The End of Certainty?

A hugely important new paper in Zeitschrift für Physik shakes at the very foundations of the deterministic universe.

The great 18th century mathematician the Marquis de Laplace once joked that if only he could know the precise location in time and space of every particle in the universe he could predict the future forever. Such a feat may be logistically impossible, but scientists have never had reason to doubt the theoretical validity of the boast. That may be about to change, following the publication of a hugely important new paper in the latest issue of Zeitschrift für Physik.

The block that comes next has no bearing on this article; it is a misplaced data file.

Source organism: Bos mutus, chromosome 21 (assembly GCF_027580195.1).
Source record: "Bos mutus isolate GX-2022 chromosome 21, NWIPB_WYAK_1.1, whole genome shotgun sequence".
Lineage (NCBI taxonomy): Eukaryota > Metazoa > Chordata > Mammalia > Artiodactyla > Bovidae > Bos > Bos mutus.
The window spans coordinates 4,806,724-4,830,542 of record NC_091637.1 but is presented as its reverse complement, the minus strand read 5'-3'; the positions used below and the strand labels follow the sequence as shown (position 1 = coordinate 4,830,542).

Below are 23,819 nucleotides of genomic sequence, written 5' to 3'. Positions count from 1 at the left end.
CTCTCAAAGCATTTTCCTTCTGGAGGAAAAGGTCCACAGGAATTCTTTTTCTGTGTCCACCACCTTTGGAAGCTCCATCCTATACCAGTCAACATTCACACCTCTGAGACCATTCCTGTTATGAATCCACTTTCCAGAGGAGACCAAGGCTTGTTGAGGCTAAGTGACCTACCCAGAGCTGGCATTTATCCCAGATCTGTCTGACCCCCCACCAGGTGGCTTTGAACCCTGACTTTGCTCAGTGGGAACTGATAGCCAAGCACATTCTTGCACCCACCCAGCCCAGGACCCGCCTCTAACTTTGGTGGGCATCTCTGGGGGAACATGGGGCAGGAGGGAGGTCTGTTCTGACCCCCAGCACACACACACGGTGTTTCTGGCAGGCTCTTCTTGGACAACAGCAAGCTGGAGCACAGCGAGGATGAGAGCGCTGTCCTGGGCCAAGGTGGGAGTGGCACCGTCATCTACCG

Über den anschaulichen Inhalt der quantentheoretischen Kinematik und Mechanik is the latest contribution to the fast-developing field of quantum physics by Dr Werner Heisenberg of Göttingen. The world as seen by quantum physicists is a strange one in which the familiar comforts of Newtonian physics give way to a cloudy reality dominated by probability and abstract mathematics – a world very difficult for the non-mathematician to picture. In asking himself what an ‘intuitive’ picture of the quantum world would look like, Dr Heisenberg comes to a startling conclusion – that the position and momentum of a given particle cannot ever be known precisely, and that in fact Laplace’s joke is theoretically forbidden by the laws of quantum physics. Should this ‘Uncertainty Principle’ be confirmed then the very idea of a wholly deterministic universe is over, and scientists must accept that nature places fundamental limits on what we can measure.

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